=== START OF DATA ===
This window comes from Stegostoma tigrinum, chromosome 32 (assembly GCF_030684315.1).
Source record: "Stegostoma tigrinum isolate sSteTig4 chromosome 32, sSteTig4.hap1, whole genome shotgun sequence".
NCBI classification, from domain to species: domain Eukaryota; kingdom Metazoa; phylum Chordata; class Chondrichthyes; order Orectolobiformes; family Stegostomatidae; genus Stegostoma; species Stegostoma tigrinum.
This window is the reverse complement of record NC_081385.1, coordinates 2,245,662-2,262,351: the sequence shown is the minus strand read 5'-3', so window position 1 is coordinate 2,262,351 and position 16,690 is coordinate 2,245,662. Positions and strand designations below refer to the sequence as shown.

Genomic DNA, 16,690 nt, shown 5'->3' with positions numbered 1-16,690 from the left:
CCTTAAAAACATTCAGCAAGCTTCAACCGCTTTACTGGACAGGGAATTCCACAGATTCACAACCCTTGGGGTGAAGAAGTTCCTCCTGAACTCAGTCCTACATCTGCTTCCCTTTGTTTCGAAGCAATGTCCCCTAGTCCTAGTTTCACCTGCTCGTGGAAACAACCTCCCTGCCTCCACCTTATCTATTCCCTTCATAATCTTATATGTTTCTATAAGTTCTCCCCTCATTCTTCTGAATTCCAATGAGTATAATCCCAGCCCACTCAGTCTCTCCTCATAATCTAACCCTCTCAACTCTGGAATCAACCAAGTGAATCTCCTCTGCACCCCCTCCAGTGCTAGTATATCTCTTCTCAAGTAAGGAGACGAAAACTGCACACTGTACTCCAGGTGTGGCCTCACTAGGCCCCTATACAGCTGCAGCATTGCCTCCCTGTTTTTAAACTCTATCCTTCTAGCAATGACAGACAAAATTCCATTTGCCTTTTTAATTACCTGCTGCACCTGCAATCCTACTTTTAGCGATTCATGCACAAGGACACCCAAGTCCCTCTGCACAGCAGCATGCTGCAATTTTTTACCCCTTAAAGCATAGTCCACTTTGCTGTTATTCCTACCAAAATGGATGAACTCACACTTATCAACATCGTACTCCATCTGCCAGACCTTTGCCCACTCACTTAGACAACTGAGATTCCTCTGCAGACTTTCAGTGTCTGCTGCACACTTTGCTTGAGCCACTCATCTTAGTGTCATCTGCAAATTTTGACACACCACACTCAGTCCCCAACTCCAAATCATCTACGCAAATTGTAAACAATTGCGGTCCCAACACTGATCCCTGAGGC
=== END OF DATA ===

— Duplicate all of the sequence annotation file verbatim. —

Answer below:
This window comes from Stegostoma tigrinum, chromosome 32 (assembly GCF_030684315.1).
Source record: "Stegostoma tigrinum isolate sSteTig4 chromosome 32, sSteTig4.hap1, whole genome shotgun sequence".
NCBI classification, from domain to species: domain Eukaryota; kingdom Metazoa; phylum Chordata; class Chondrichthyes; order Orectolobiformes; family Stegostomatidae; genus Stegostoma; species Stegostoma tigrinum.
This window is the reverse complement of record NC_081385.1, coordinates 2,245,662-2,262,351: the sequence shown is the minus strand read 5'-3', so window position 1 is coordinate 2,262,351 and position 16,690 is coordinate 2,245,662. Positions and strand designations below refer to the sequence as shown.

Genomic DNA, 16,690 nt, shown 5'->3' with positions numbered 1-16,690 from the left:
CCTTAAAAACATTCAGCAAGCTTCAACCGCTTTACTGGACAGGGAATTCCACAGATTCACAACCCTTGGGGTGAAGAAGTTCCTCCTGAACTCAGTCCTACATCTGCTTCCCTTTGTTTCGAAGCAATGTCCCCTAGTCCTAGTTTCACCTGCTCGTGGAAACAACCTCCCTGCCTCCACCTTATCTATTCCCTTCATAATCTTATATGTTTCTATAAGTTCTCCCCTCATTCTTCTGAATTCCAATGAGTATAATCCCAGCCCACTCAGTCTCTCCTCATAATCTAACCCTCTCAACTCTGGAATCAACCAAGTGAATCTCCTCTGCACCCCCTCCAGTGCTAGTATATCTCTTCTCAAGTAAGGAGACGAAAACTGCACACTGTACTCCAGGTGTGGCCTCACTAGGCCCCTATACAGCTGCAGCATTGCCTCCCTGTTTTTAAACTCTATCCTTCTAGCAATGACAGACAAAATTCCATTTGCCTTTTTAATTACCTGCTGCACCTGCAATCCTACTTTTAGCGATTCATGCACAAGGACACCCAAGTCCCTCTGCACAGCAGCATGCTGCAATTTTTTACCCCTTAAAGCATAGTCCACTTTGCTGTTATTCCTACCAAAATGGATGAACTCACACTTATCAACATCGTACTCCATCTGCCAGACCTTTGCCCACTCACTTAGACAACTGAGATTCCTCTGCAGACTTTCAGTGTCTGCTGCACACTTTGCTTGAGCCACTCATCTTAGTGTCATCTGCAAATTTTGACACACCACACTCAGTCCCCAACTCCAAATCATCTACGCAAATTGTAAACAATTGCGGTCCCAACACTGATCCCTGAGGC